That's news to the war-crimes tribunal. "Blah, blah, blah," says spokesperson Florence Hartmann. "The ones you are quoting have been denied by other ones; there is no accuracy in anything they are saying. It's clear they can arrest him at any time if they feel the pressure," she says. So far that pressure hasn't been strong enough, despite the fact that Serbs of all persuasions very much want to join the EU, whose leaders have made cooperation with the tribunal a precondition for further talks. The Feb. 21 EU meeting is likely to suspend or even cancel those accession talks. Only an actual arrest is likely to make any difference now.
Zoran Cirjakovic and Rod Nordland
It was, by almost any measure, the best show the Italians had put on in half a century--which happens to be the last time they hosted the Winter Olympics. The Italian squad was dressed in Armani, Sophia Loren grasped a tuft of the Olympic flag alongside Susan Sarandon and Nobel Peace Prize winner Wangari Maathai, and Luciano Pavarotti belted out one of his best performances in recent memory. And every one of the 15 heads of state and countless dignitaries in attendance was shown under spotlight, gushing with national pride as their athletes entered the arena.
Except one: Italy's own Prime Minister Silvio Berlusconi. Why did the publicity-hungry P.M. become the first leader in the history of the modern Games to miss the opening ceremonies in his own country? Take your pick of reasons: Berlusconi's budget cuts during the last five years left the Torino planning committee facing a $96 million shortfall, making him unwelcome in the host city. With an election campaign underway, Berlusconi also faces increasing opposition in the industrialist north; his low profile may have been meant to divert attention from a string of fresh conflicts, namely a defamation charge filed against him on the eve of the Olympics by a business cooperative linked to the opposition. And to add insult to injury, Berlusconi's company Mediaset does not own the rights to broadcast the Games.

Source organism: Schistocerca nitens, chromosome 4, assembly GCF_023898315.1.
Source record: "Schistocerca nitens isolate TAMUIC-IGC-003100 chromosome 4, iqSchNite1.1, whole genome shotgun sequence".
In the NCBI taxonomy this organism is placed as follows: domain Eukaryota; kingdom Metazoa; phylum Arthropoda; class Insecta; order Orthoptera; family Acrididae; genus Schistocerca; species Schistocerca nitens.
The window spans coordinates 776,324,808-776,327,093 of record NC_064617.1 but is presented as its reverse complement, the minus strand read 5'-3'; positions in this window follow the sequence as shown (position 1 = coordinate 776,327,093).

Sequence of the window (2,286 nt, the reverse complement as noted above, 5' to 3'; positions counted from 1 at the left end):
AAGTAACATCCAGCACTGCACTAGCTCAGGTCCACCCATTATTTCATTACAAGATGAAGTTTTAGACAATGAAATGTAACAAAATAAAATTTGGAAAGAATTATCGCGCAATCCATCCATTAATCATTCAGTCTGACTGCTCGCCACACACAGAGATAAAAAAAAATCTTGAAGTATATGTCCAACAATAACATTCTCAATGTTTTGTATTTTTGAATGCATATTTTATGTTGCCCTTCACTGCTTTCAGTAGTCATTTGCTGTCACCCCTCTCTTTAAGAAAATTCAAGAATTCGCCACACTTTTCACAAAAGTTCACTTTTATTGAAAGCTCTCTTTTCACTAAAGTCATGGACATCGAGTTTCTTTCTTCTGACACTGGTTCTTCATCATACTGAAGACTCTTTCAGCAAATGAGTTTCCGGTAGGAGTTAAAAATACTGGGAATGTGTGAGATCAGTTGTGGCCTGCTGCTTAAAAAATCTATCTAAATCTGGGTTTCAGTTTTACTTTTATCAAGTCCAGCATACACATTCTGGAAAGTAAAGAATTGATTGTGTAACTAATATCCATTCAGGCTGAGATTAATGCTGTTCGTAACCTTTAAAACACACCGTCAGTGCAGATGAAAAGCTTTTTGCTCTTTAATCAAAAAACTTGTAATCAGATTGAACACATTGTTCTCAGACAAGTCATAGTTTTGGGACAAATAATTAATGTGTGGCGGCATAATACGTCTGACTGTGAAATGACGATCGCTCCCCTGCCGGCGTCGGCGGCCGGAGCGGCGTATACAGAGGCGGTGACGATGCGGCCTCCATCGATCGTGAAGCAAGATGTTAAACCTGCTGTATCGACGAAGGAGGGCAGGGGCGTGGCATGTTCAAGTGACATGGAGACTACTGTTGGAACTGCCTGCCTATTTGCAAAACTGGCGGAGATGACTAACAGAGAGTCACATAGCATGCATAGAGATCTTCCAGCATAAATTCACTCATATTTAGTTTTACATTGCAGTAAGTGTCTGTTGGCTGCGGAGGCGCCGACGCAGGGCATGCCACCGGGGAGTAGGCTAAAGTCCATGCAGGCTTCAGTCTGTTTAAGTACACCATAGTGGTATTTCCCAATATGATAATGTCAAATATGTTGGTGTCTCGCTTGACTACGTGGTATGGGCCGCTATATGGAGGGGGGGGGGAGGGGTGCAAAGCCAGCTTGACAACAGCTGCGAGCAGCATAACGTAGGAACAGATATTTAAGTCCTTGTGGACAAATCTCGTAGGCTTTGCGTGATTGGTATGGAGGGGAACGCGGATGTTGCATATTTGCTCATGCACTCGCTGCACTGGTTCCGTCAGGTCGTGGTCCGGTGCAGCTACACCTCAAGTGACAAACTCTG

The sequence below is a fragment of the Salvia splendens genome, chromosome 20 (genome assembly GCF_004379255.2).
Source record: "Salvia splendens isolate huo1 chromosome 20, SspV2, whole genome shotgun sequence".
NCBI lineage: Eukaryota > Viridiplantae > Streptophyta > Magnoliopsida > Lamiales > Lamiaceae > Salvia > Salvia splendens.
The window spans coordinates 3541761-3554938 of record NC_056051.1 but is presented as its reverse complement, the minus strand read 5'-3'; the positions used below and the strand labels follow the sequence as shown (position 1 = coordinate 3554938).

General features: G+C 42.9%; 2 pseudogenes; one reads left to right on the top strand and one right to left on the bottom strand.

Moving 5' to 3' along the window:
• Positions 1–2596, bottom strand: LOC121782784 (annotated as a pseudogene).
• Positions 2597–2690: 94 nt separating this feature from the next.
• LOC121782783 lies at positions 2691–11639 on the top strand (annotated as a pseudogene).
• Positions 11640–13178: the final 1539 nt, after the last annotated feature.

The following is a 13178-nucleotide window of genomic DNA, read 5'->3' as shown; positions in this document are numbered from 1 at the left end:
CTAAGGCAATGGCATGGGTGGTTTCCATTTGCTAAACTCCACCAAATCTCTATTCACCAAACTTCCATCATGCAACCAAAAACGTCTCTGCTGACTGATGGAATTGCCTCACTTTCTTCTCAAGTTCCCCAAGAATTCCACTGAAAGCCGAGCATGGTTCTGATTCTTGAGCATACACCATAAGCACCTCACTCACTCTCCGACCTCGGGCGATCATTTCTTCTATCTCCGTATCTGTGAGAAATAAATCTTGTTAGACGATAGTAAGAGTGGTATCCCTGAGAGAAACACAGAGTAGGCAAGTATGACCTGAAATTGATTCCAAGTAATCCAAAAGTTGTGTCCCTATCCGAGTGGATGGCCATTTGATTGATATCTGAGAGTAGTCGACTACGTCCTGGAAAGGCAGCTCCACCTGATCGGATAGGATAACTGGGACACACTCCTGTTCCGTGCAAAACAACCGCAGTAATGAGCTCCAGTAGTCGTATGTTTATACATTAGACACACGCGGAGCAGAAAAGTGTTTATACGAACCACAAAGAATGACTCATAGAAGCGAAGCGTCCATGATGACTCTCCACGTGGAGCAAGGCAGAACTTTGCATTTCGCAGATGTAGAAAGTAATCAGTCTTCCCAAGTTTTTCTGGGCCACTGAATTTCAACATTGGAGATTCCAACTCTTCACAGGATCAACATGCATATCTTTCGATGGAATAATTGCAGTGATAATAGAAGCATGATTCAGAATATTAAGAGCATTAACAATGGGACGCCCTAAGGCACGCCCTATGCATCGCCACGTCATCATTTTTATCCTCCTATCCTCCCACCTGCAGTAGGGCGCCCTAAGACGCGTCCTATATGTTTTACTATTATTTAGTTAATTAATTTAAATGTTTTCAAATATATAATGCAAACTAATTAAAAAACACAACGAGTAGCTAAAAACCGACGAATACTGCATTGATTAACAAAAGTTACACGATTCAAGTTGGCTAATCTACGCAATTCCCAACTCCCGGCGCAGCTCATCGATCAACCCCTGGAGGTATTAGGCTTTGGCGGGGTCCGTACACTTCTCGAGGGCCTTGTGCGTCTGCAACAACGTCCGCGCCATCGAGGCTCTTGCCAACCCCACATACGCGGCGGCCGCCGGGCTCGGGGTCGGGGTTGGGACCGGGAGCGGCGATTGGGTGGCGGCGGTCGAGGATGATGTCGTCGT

Avian Flu: Spreading Dread Until recently, the spread of avian flu has been limited by countries with strong central governments that were quick to take action. But as new cases were confirmed last week in Italy and Greece, officials were grappling with two more-troublesome developments: a 5,000-kilometer leap from the Mediterranean to Nigeria, where chickens are dying, and a backtrack from Turkey into Iraq, where people are, too. Both present special problems. Consider Nigeria: not only will mass culls be difficult to enforce in impoverished regions, but with a population already ravaged by diseases like malaria and AIDS, human health is particularly at risk. The spread to neighboring countries by trade in poultry is a worry, too. "It would be naive to think it's only in Nigeria," says Christianne Bruschke, a veterinarian with the World Organization for Animal Health.